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There’s no denying that the month of March was a tumultuous one for the entire financial system. The collapse of Silicon Valley Bank sent shockwaves throughout the startup community. Meanwhile, the economic downturn seems to finally be reaching the cleantech sector — in the first quarter, climate tech startups raised $5.7 billion in venture capital, a 36% decline from the previous quarter and 50% lower than its peak in Q3 2021, according to Pitchbook data.

Despite the challenges, at Breaking Good we always try to find the uplifting side of things when possible. For example, Pitchbook points to the continued momentum in climate tech and the yet-to-be-realized impacts of the Inflation Reduction Act, two areas of particular focus for many impact investors. Also, new data from the Energy Information Administration shows that US renewable electricity generation surpassed coal for the first time in 2022, marking a major milestone in the transition to clean energy.

And in the face of headwinds, we are also happy to see news that shows the resilience of women-founded businesses and signs that entrepreneurship with an eye on impact is being embraced on college campuses across the country, as we describe further below. We hope these positive stories bring hope for a more prosperous, inclusive, and sustainable future.


Chef José Andrés made headlines last month when his restaurant group announced it would open new culinary concepts in Las Vegas and Palo Alto, and we were happy to hear that his first restaurant — Jaleo in our hometown of Washington, DC — is celebrating its 30th anniversary. Yet while many people know José Andrés as a celebrated chef, Breaking Good readers are also likely to know that behind the Michelin stars is an activist who’s using food as an agent of change.

Andrés founded World Central Kitchen (WCK) in 2010 after heading to Haiti to prepare meals following the major earthquake that devastated the island. In the 13 years since, he and the organization have fed millions around the world, acting with urgency and reaching beyond their bubble to bring solutions to hunger and poverty, especially in times of crisis.

In 2022, their mission took them to Ukraine. Andrés and WCK began serving meals to Ukrainian refugees within 24 hours of Russia’s invasion. By September, the organization had served more than 150 million meals in the country.

Featured in Be Fearless, Andrés embodies the spirit of fearlessness every day through his humanitarian work. In a recent interview with Esquire, José explained what that means to him. “I’m afraid all the time. But then you think about all the women on the front line every day. You stop being afraid, because you are next to people that make you brave. Being in Ukraine gives me a lot of joy to see how an entire nation can come together with support of people from the outside. You can be afraid and fearless at the same time.”

Impact Investing Makes Gains
Nearly three-quarters of institutional investors consider or plan to consider the impact of their investment decisions on the environment and society, according to Nuveen research — and 61% of that group sees impact investments becoming an increasingly important allocation in the coming years. Energy innovations and infrastructure top impact investors’ priorities for the next two years.
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Infrastructure Investors Seek Impact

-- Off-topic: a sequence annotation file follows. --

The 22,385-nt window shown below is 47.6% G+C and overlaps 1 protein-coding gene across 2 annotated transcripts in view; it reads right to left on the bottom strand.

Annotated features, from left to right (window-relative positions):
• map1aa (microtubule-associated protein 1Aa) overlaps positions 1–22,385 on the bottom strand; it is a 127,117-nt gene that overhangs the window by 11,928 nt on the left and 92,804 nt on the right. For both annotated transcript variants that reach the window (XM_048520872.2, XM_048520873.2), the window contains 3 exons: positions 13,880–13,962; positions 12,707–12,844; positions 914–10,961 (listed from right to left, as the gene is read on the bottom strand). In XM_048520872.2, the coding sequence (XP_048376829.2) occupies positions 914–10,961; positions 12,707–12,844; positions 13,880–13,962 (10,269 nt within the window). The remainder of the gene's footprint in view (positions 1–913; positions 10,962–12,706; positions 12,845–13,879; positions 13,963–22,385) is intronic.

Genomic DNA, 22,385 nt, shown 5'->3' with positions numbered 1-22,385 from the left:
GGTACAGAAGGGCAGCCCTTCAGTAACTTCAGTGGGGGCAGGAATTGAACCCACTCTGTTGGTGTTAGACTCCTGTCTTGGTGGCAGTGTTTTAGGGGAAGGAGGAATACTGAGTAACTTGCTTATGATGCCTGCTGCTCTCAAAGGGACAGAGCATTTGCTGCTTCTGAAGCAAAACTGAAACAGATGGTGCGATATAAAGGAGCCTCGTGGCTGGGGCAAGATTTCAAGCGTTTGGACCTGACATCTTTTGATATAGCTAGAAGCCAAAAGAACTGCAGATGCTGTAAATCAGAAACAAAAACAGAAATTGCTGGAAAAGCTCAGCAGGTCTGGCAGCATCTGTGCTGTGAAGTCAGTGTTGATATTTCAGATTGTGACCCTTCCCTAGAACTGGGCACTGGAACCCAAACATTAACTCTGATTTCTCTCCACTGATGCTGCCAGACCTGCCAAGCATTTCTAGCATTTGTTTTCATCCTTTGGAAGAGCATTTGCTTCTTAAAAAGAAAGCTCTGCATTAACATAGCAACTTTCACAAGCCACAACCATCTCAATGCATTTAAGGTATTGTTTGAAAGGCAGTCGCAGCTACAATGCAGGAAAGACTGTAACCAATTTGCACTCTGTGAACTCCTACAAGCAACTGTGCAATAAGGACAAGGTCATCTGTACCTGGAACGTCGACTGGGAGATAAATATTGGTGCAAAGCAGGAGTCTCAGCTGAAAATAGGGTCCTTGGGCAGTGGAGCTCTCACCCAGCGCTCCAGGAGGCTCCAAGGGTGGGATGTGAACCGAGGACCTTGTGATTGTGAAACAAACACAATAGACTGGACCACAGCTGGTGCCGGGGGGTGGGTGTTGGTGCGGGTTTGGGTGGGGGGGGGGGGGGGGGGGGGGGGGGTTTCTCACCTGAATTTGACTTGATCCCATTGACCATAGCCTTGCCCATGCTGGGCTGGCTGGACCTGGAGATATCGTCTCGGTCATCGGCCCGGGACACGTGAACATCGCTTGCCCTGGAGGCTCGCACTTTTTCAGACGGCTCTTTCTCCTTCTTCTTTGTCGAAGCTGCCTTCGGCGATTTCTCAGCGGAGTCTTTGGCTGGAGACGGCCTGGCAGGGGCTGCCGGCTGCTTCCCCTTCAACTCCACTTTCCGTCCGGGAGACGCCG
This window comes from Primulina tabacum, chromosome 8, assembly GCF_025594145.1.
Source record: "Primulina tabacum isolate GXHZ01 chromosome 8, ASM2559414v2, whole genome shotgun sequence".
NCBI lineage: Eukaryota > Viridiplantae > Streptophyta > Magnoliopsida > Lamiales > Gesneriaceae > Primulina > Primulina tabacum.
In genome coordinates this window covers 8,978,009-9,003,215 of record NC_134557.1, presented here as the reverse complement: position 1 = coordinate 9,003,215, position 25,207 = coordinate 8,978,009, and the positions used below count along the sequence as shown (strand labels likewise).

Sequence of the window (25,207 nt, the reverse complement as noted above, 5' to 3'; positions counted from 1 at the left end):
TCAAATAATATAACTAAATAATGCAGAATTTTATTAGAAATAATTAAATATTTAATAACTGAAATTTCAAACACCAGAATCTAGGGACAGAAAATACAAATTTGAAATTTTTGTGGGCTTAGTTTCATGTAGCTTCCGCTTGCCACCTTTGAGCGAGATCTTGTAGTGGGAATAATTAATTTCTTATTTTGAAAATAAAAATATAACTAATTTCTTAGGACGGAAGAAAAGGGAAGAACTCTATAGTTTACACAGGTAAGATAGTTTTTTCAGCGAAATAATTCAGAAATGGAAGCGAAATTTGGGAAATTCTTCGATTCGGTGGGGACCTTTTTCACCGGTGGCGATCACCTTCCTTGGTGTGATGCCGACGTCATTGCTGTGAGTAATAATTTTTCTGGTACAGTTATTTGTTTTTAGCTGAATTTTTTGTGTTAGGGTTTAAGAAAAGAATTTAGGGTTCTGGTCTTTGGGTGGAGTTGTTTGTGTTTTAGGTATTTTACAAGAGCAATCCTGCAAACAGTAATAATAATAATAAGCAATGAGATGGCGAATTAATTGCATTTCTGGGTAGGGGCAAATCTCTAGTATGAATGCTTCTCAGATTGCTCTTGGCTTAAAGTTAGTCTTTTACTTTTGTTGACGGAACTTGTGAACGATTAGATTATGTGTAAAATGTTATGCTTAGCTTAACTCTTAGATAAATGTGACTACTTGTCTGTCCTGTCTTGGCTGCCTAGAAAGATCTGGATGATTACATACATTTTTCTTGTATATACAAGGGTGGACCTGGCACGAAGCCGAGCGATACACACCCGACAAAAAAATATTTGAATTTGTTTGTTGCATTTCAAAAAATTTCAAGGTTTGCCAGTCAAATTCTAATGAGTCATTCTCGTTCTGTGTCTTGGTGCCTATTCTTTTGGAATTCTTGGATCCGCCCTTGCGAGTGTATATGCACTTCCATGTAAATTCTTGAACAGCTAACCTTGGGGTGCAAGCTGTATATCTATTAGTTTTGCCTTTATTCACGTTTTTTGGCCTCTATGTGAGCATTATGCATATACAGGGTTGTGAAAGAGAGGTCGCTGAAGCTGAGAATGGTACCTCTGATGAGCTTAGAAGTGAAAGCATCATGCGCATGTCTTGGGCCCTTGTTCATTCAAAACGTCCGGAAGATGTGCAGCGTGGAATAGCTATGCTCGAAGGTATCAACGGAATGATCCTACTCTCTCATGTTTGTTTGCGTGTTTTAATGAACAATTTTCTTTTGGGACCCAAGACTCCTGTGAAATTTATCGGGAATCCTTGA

A new report from Infrastructure Investor highlights how infrastructure fund managers are embracing impact. The special issue explores several trends, such as the rise of place-based impact, the use of microgrids to power developing countries, and mounting pressure to deliver “nature-positive” investments.
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Supporting Next-Gen Impact Founders

Setting its sights on next-gen founders, IF: Impact First Ventures is creating a one-stop shop for social entrepreneurship by sourcing and supporting early-stage impact ventures on college campuses. Twin brothers Max and Sam Strickburger started the organization on Penn State’s campus a few years ago and have now created student teams at eight different colleges and universities — Penn, Morehouse, Columbia, Howard, Stanford, Spelman, Princeton, and Michigan. Impact First focuses on developing an impact community, helping startups measure their impact, and connecting them with a network of advisors.
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Women Founders Show Resilience
While funding for female-founded businesses in the U.S. remains stubbornly low (yes it still hovers near only 2% of all VC funding each year) and female founders saw a 28% drop in venture funding in 2022, a new report from Female Founders Fund notes that this drop can also be seen as demonstrating resilience, considering that overall venture funding fell by 37%. It’s just one of the many recent reports pointing to the strength of women founders. According to a survey from the payroll firm Gusto Inc., women started about half of all new US businesses in 2022 for the third year in a row, compared to 29% just before the pandemic.
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Finding Hope Through Humor

Comedians may not fit the typical profile of climate activists, but some believe these unlikely influencers may be able to help flip the script on climate change. The Climate Comedy Cohort’s latest class of comedians is hoping to use humor to motivate feelings of optimism and hope, reports The Guardian. Caty Borum, a professor at American University (one of the organizations behind the Climate Comedy Cohort), believes that when comedy is done well, it can change minds on almost any topic. Can comedians standing up for the climate spur action? We sure hope so.
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